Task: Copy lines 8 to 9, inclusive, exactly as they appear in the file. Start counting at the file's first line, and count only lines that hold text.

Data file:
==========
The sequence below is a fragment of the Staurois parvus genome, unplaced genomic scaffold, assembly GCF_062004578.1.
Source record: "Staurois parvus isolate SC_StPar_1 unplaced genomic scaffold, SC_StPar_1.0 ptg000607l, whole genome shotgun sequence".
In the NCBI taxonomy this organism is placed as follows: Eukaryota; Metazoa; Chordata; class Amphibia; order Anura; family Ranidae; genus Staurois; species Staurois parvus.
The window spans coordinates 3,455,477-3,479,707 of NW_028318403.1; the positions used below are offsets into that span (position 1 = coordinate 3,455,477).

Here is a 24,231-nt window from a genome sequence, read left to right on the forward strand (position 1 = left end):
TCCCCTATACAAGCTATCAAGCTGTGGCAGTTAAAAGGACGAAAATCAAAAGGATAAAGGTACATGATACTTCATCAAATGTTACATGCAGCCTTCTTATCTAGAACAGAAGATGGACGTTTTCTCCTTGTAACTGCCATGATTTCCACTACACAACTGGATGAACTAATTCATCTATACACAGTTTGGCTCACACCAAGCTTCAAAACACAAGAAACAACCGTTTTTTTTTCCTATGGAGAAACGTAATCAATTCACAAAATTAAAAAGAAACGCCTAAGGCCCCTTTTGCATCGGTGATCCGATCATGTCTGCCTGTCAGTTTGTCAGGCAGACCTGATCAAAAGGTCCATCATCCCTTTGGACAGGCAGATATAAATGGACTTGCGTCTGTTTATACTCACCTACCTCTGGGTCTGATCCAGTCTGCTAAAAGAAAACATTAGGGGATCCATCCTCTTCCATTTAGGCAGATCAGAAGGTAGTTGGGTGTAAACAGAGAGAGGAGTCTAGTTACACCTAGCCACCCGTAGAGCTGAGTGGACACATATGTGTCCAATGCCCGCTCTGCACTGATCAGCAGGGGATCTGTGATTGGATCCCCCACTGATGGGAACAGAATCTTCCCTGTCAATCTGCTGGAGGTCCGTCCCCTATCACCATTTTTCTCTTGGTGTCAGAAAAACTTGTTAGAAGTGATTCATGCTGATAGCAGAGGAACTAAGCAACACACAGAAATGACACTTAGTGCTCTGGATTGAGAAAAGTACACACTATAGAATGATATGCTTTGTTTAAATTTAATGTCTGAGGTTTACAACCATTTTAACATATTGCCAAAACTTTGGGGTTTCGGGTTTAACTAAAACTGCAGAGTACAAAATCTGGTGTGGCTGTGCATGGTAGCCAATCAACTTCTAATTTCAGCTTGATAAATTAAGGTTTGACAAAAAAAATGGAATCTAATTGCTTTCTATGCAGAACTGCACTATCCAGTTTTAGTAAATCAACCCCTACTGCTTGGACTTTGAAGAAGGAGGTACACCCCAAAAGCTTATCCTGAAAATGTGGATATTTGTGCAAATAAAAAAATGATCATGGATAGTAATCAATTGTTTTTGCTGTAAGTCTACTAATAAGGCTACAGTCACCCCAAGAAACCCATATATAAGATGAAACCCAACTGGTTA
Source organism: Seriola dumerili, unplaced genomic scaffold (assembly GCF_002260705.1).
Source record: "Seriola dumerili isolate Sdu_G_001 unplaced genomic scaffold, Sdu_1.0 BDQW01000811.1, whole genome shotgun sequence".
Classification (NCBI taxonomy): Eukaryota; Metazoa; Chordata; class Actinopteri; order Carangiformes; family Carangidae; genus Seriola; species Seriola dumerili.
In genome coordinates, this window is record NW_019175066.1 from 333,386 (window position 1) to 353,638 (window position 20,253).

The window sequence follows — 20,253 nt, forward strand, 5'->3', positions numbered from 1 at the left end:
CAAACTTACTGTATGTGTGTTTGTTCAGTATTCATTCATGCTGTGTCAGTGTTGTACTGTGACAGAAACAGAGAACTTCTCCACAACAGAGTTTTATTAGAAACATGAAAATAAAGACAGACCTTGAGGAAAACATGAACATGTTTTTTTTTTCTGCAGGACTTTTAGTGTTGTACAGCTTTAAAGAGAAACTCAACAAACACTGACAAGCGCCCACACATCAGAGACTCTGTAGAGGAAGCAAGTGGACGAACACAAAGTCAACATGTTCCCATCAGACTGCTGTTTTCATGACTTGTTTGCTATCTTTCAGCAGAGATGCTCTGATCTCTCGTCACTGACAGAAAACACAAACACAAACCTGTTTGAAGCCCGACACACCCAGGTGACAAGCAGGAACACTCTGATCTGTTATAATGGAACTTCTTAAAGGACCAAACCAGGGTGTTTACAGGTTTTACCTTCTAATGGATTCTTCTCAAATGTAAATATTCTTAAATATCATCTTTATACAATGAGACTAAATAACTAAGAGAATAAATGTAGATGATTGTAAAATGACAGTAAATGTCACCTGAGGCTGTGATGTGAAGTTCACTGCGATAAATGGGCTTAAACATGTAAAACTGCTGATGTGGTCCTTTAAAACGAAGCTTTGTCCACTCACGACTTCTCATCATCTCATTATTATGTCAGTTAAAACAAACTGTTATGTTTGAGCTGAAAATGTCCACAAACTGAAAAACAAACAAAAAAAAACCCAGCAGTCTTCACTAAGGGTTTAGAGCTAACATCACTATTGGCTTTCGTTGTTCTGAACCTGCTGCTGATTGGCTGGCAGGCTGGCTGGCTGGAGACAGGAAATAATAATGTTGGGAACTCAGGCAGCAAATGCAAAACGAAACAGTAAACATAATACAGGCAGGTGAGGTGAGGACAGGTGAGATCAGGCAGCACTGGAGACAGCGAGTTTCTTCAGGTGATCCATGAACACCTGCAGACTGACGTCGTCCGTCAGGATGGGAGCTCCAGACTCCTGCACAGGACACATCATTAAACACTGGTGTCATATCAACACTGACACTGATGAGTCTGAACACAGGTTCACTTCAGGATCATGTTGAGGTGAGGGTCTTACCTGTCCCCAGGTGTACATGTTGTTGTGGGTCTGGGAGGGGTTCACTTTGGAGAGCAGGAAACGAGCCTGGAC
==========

Source record: "Seriola dumerili isolate Sdu_G_001 unplaced genomic scaffold, Sdu_1.0 BDQW01000811.1, whole genome shotgun sequence".
Classification (NCBI taxonomy): Eukaryota; Metazoa; Chordata; class Actinopteri; order Carangiformes; family Carangidae; genus Seriola; species Seriola dumerili.